Two books, two coincidences. which might of itself be something of a coincidence. What am I going to read next and will anything coincidental happen? Watch this space.



I’m not a regular visitor to art galleries, if I go once a year that is unusual. Unless I go somewhere like Amsterdam when I go and see the  Van Goghs. 14127_425053509347_4360261_nThis year I have been to three different galleries. What changed?

I don’t know how long I have been a fan of the paintings of Mondrian. I fell for the simplicity of three primary colours, three non colours, blocks and lines. It was seeing one, in the flesh to speak, in the 1980’s that showed me that the real ones have so much more, the intention, vivacity and life, totally the opposite to the cold austere painting you would expect. I went specially to find a studio in west London to get the T-Shirt, using the design, I am pictured wearing in 1986. I have written in the past about Strasbourg’s modern art ‘Sistine Chapel’ and Springtime for Mondrian.

It just so happened that this year there were two Mondrian exhibitions. None for ages, remarks about buses etc.
mill-in-the-evening-1905The first was an exhibition of Mondrian and Colour at the Turner Gallery in Margate in early August. It went back way before the abstract works he’s best known for to the time when he was a landscape painter in Holland painting pictures of the river near to his house like the one on the right. Trees, farms windmills and other normal landscape subjects. Then, he was influenced by the-red-millcubism and pointillism after spending time in Paris and the impact of painters like Braque and Picasso on his style. Stuck in Holland by the outbreak of the First World War during a visit home his style developed to what we know today. It was fascinating to follow the development from standard Dutch landscape painter through to the painter of the abstract grid shaped blocks of colours he is known for.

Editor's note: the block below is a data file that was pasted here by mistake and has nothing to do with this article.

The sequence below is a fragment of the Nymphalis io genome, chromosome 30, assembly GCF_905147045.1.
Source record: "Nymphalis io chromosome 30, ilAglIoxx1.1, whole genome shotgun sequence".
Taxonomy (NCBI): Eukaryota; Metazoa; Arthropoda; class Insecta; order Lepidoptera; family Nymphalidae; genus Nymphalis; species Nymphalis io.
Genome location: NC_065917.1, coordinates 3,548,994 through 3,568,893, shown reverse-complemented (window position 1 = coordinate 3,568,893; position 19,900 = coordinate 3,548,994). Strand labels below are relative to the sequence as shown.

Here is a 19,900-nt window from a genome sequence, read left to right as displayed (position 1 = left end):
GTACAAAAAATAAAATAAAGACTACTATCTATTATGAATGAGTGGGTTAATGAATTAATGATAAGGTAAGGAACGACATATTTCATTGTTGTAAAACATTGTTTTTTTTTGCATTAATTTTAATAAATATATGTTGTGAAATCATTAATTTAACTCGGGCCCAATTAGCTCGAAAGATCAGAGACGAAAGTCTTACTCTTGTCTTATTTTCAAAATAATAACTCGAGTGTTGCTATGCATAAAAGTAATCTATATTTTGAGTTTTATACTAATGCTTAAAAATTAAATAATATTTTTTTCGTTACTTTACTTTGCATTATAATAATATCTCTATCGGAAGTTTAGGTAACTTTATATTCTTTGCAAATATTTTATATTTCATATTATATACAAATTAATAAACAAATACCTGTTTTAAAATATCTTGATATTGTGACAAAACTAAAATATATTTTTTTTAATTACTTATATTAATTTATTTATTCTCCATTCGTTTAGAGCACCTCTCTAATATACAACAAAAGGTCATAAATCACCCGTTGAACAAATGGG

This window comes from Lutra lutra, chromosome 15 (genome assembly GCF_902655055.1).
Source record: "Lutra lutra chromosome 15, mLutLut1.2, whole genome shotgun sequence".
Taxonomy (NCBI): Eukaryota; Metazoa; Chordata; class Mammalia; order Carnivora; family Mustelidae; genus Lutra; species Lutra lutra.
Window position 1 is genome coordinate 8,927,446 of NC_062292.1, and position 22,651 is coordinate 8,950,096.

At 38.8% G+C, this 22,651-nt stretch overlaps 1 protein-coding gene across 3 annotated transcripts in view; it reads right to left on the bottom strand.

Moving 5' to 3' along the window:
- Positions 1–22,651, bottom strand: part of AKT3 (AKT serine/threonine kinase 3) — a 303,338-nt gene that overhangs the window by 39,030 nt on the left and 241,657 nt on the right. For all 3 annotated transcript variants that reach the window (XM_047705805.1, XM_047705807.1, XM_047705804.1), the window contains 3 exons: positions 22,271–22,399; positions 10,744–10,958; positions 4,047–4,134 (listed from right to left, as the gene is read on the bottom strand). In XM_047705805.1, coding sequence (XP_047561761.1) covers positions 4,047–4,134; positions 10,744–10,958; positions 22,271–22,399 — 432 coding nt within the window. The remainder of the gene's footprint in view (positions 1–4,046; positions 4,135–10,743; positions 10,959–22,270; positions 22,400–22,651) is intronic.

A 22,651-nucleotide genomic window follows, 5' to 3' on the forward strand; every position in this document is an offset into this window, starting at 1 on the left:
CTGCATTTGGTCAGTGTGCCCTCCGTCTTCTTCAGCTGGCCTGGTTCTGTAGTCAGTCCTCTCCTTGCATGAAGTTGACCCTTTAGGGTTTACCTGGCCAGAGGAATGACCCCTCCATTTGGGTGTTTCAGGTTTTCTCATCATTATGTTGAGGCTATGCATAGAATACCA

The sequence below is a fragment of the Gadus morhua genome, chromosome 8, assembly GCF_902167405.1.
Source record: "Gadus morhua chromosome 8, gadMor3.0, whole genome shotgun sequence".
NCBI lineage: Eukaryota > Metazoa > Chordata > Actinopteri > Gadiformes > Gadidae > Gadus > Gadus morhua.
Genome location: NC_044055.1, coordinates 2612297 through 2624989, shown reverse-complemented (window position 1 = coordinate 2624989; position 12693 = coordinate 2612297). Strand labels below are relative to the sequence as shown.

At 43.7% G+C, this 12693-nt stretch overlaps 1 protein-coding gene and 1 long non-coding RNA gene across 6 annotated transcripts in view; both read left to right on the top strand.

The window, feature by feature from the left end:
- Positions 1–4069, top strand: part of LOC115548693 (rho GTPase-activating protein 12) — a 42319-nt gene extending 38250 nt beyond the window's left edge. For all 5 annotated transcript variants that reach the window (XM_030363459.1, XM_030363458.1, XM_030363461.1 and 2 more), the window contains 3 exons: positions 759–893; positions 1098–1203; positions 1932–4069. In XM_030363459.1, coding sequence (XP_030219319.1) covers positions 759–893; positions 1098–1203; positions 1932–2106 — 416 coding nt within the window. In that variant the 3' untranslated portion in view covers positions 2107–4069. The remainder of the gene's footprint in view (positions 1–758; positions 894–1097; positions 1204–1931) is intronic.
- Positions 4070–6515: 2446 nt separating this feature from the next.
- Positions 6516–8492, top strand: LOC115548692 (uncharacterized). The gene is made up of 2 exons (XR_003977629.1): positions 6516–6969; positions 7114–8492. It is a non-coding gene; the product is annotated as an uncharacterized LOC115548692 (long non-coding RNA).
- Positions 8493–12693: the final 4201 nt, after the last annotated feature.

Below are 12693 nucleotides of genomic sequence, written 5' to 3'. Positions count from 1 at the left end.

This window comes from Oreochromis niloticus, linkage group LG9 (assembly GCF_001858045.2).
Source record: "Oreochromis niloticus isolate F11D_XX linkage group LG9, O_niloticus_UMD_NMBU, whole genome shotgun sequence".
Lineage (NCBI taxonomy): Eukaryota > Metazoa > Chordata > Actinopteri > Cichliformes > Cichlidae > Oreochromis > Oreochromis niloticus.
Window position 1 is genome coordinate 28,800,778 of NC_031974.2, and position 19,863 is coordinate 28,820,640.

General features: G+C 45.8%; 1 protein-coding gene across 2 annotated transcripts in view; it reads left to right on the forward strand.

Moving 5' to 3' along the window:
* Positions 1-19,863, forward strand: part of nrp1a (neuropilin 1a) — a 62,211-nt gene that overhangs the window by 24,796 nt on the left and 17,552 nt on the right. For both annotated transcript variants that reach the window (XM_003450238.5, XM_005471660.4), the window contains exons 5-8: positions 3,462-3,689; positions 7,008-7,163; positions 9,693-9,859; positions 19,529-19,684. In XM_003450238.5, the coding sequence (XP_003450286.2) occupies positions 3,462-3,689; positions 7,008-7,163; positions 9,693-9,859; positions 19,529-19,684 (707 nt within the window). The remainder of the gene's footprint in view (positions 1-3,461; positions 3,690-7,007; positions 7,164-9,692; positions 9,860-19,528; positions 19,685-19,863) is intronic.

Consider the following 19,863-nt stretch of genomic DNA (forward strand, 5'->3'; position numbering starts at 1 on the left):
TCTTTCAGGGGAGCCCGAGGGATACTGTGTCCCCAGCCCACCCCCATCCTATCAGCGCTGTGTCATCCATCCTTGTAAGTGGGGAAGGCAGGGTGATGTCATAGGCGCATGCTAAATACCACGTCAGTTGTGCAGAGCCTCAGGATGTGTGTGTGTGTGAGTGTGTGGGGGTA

The second exhibition was at the Tate Liverpool and was ‘Mondrian and his Studios’ complete with the recreation of one of his studios in Paris. The exhibition had photos from various of his studios showing that he tended to convert the places he lived in into his art, painting them the same colours and having his paintings on the walls. It was possible to walk around in the recreated studio to get an impression of what it would be like for him to be working, in amongst his art works and big blocks of colour. mondriansparisstudioI’ve taken the picture from the Tate website showing people looking around in the studio. What I learnt from this exhibition was that he worked on variations to the lines, the blocks of colour and edge of the painting so that the variation in different paintings is not just about the different arrangement of the blocks of colour. It’s interesting to speculate on the impact the place he lived had upon his broadway-boogie-woogiedevelopment with the cityscape of Paris, with the buildings giving the straight lines and block shapes. He was always a fan of music and in his last painting we can see the impact the move to New York had upon him, as the Mondrian sites says, “boogie-woogie obviously had a profound impact on him. Nevertheless, the most important factor in the origin of this painting, and of the “mutation” in his art, must have been the experience of the daily rhythm of New York itself, the pulsating movement that animates Broadway, especially at night, and, in thorough keeping with the old principles of De Stijl, creates a harmony out of the opposition of contraries.”